SBS stops airing South Park in Australia after 23 years

'We're letting it go': SBS stops airing South Park (pictured) after broadcasting the controversial series for 23 years

‘We’re letting it go’: SBS stops airing South Park after broadcasting the controversial series for 23 years

SBS has decided to stop airing South Park after broadcasting the controversial cartoon for the last 23 years.

The public broadcaster now wants to focus on original content on SBS Viceland rather than licensing the American adult animated sitcom. 

When the series began in 1997, commercial networks Seven, Nine and 10 rejected the edgy program but SBS made the bold decision to air it.

'We're letting it go': SBS stops airing South Park (pictured) after broadcasting the controversial series for 23 years

‘We’re letting it go’: SBS stops airing South Park (pictured) after broadcasting the controversial series for 23 years

‘After 23 years, SBS made the decision to let South Park go, mmkay,’ an SBS spokesman said, referencing the catchphrase of South Park character Mr Mackey.  

‘The edgy, irreverent and often controversial series broke new ground when SBS premiered the cult phenomenon in the late nineties, opening Australian audiences up to a type of humour we’d never experienced before.

‘We look forward to breaking new ground with some original content propositions for SBS Viceland.’

Moving on: An SBS spokesman said they want to 'break new ground' with 'original content propositions for SBS Viceland'. Pictured: A comedy skit on The Feed on SBS Viceland

Moving on: An SBS spokesman said they want to ‘break new ground’ with ‘original content propositions for SBS Viceland’. Pictured: A comedy skit on The Feed on SBS Viceland

Former SBS commissioning editor Mark Atkin bought the Australian broadcasting rights to South Park for SBS back in the late ’90s. 

‘Comedy Central couldn’t get meetings with 10, with Seven, nobody would return their calls. It’s not like a lot of people were putting their hands up,’ he told SBS.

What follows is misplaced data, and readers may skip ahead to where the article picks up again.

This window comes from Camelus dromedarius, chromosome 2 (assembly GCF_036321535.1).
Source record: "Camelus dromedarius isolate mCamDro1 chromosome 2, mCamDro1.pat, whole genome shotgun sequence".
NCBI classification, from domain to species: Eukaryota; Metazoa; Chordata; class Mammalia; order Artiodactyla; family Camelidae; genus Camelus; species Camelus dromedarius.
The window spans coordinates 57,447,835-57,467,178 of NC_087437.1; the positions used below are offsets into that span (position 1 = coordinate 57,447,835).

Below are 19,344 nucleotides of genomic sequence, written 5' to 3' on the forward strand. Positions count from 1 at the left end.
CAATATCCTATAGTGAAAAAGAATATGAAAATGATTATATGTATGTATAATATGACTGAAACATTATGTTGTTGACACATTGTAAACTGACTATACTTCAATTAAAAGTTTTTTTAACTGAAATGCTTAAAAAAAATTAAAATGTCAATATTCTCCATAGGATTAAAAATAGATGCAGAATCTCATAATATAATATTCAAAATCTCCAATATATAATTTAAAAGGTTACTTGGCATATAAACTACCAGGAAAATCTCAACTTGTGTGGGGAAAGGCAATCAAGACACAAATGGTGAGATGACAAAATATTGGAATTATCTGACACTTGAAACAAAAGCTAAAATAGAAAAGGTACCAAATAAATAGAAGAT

SBS went on to secure the rights to the second season of South Park, which is when the show began to skyrocket in popularity Down Under.

‘After that when all the other networks started knocking and they could have sold the program on to someone else, probably for more money, they decided to stick with SBS because we’d worked with them when nobody else would take their calls,’ Mr Atkin said. 

Bold decision: South Park was rejected by commercial networks but SBS accepted the show in 1998. Pictured: South Park's main characters Stan, Kyle, Cartman and Kenny

Bold decision: South Park was rejected by commercial networks but SBS accepted the show in 1998. Pictured: South Park’s main characters Stan, Kyle, Cartman and Kenny

‘Everybody was talking about it and all these people who had never watched SBS before started tuning in, and through that finding out what else was on the network.’ 

Given the controversial nature of the show, Mr Atkin said they did receive some complaints but nothing sufficient to warrant pulling it from the air.

South Park season 23 will premiere in the U.S. on September 30, but it is not known where or when it will premiere in Australia.

Loyal: Even after other show's offered to pay more for the show, South Park decided to stay with SBS because 'we'd worked with them when nobody else would take their calls'

Loyal: Even after other show’s offered to pay more for the show, South Park decided to stay with SBS because ‘we’d worked with them when nobody else would take their calls’

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This post first appeared on dailymail.co.uk

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